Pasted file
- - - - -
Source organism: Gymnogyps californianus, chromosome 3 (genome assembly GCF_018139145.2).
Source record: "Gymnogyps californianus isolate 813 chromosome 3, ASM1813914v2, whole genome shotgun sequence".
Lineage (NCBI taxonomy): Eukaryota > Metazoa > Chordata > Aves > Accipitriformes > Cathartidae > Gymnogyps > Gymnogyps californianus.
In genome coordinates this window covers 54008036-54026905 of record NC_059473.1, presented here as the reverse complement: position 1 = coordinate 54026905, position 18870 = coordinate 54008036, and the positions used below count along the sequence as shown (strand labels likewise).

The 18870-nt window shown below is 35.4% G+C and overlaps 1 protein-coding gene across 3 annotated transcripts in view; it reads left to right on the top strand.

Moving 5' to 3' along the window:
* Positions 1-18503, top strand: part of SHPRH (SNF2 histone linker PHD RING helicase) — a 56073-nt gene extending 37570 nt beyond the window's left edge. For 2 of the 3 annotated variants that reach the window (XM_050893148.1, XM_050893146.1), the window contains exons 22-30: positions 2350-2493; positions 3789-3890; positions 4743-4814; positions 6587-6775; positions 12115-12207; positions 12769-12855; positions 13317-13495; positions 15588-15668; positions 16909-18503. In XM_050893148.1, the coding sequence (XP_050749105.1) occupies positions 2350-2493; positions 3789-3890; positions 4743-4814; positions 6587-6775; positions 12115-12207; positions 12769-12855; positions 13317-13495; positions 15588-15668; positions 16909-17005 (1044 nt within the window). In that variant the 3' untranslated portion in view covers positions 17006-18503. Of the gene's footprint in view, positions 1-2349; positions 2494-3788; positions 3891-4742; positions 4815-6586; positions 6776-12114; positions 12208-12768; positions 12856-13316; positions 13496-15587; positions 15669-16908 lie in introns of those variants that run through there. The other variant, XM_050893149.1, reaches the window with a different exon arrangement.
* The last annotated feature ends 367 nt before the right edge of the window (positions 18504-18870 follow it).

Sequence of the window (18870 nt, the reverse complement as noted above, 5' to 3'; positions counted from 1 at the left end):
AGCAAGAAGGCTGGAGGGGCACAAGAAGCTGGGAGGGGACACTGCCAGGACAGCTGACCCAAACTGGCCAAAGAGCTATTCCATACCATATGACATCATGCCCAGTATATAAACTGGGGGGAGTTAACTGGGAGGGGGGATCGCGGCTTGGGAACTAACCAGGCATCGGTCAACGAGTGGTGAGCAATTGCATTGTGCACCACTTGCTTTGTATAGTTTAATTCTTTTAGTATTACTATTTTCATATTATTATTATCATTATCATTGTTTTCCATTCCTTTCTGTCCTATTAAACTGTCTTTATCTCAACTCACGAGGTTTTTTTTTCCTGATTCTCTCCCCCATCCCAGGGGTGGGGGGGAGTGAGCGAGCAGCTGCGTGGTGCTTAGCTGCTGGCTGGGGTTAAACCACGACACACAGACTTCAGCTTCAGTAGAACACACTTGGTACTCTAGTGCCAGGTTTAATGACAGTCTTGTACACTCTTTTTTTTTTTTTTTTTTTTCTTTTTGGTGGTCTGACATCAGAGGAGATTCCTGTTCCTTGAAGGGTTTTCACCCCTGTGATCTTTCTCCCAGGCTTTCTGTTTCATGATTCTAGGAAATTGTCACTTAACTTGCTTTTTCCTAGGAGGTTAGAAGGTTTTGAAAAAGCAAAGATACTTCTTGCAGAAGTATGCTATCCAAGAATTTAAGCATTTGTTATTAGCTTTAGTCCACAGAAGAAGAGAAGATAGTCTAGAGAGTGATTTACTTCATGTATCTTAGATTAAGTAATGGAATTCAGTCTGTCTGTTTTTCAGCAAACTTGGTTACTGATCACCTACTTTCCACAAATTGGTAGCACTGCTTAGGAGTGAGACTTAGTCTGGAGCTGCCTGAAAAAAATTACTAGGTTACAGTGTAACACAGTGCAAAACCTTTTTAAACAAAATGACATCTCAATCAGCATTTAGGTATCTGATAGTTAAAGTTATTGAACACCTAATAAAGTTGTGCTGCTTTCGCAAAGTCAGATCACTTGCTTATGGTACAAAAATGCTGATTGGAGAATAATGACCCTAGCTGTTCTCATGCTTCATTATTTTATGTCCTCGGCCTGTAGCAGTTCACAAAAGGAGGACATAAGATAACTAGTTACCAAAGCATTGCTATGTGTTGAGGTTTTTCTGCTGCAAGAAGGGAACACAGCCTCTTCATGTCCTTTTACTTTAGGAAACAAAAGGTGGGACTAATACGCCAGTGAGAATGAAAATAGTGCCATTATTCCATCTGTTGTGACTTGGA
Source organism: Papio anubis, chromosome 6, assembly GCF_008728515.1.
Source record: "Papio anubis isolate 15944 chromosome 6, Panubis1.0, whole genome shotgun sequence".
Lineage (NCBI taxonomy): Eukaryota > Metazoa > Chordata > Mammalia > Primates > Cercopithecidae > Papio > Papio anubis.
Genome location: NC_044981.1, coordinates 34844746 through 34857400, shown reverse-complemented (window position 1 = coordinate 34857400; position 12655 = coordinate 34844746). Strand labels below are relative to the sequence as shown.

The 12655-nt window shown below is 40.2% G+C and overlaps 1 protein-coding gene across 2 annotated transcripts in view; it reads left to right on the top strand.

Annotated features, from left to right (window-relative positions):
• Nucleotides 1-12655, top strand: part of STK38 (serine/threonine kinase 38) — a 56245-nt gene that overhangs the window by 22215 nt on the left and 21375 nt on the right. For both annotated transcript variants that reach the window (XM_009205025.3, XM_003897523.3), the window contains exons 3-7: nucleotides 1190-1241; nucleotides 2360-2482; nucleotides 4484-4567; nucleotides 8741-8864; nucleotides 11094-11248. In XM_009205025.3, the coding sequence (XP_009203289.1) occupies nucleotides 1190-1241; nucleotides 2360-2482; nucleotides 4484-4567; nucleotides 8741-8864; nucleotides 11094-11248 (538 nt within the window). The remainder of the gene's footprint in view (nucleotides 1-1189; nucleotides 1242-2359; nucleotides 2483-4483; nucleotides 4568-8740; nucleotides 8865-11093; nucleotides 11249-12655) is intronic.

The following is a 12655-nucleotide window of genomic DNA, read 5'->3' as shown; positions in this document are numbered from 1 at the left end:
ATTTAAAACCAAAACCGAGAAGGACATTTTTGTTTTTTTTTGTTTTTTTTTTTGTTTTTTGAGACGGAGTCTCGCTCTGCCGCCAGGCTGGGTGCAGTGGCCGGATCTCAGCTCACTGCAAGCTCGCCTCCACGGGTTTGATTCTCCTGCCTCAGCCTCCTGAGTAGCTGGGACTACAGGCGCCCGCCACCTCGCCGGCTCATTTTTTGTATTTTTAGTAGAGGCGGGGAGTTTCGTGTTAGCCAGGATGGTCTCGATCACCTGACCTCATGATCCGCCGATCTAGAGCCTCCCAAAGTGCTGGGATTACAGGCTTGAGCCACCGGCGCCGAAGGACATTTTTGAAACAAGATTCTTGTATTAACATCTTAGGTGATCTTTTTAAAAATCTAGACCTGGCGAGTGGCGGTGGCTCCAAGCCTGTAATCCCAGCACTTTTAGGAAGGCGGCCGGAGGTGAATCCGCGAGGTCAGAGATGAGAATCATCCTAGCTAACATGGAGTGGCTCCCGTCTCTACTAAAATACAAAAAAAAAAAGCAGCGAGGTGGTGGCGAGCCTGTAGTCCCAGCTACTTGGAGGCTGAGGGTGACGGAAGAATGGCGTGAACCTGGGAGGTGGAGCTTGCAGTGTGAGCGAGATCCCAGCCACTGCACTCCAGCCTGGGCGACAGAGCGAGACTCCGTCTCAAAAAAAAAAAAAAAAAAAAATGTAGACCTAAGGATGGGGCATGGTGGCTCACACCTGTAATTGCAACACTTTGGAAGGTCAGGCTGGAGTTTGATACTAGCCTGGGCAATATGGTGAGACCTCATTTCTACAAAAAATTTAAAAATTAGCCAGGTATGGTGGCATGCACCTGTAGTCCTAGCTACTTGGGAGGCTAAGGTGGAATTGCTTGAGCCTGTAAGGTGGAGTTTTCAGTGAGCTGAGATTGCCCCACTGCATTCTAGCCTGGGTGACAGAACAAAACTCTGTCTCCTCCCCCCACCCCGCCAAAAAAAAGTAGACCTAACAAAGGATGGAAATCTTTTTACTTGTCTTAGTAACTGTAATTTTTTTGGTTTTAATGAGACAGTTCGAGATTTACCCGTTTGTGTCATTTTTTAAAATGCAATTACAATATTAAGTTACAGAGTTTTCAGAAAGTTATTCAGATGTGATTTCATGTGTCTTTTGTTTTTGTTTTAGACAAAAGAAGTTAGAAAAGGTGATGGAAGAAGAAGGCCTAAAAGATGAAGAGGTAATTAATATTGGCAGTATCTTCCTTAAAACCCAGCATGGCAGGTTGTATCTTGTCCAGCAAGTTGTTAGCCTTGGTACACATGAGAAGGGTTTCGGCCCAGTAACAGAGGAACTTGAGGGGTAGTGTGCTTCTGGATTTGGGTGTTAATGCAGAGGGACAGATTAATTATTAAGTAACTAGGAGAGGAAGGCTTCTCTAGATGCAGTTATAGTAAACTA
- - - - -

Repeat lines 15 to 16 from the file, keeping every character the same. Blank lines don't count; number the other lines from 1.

The 12655-nt window shown below is 40.2% G+C and overlaps 1 protein-coding gene across 2 annotated transcripts in view; it reads left to right on the top strand.

Annotated features, from left to right (window-relative positions):